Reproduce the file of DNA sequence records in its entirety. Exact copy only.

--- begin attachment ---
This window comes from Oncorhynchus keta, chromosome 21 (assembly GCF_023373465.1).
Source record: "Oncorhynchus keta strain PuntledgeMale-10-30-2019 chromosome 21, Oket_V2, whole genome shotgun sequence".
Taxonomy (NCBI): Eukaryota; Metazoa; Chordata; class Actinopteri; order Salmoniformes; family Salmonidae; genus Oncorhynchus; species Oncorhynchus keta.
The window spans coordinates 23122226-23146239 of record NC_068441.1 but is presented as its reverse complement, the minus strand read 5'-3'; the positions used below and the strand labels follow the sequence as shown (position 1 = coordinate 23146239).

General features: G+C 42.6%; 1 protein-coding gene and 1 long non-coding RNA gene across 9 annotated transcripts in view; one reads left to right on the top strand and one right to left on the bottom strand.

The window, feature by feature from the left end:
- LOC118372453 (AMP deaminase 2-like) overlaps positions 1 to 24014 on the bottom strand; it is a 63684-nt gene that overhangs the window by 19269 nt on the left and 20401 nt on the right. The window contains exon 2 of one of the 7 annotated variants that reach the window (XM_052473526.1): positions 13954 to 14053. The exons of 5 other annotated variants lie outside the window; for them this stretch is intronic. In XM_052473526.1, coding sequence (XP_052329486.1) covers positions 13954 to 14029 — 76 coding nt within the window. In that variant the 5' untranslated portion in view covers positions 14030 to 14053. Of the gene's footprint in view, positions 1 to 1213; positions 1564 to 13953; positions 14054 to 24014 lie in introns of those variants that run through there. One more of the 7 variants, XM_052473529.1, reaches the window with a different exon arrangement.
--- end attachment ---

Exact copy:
This window comes from Oncorhynchus keta, chromosome 21 (assembly GCF_023373465.1).
Source record: "Oncorhynchus keta strain PuntledgeMale-10-30-2019 chromosome 21, Oket_V2, whole genome shotgun sequence".
Taxonomy (NCBI): Eukaryota; Metazoa; Chordata; class Actinopteri; order Salmoniformes; family Salmonidae; genus Oncorhynchus; species Oncorhynchus keta.
The window spans coordinates 23122226-23146239 of record NC_068441.1 but is presented as its reverse complement, the minus strand read 5'-3'; the positions used below and the strand labels follow the sequence as shown (position 1 = coordinate 23146239).

General features: G+C 42.6%; 1 protein-coding gene and 1 long non-coding RNA gene across 9 annotated transcripts in view; one reads left to right on the top strand and one right to left on the bottom strand.

The window, feature by feature from the left end:
- LOC118372453 (AMP deaminase 2-like) overlaps positions 1 to 24014 on the bottom strand; it is a 63684-nt gene that overhangs the window by 19269 nt on the left and 20401 nt on the right. The window contains exon 2 of one of the 7 annotated variants that reach the window (XM_052473526.1): positions 13954 to 14053. The exons of 5 other annotated variants lie outside the window; for them this stretch is intronic. In XM_052473526.1, coding sequence (XP_052329486.1) covers positions 13954 to 14029 — 76 coding nt within the window. In that variant the 5' untranslated portion in view covers positions 14030 to 14053. Of the gene's footprint in view, positions 1 to 1213; positions 1564 to 13953; positions 14054 to 24014 lie in introns of those variants that run through there. One more of the 7 variants, XM_052473529.1, reaches the window with a different exon arrangement.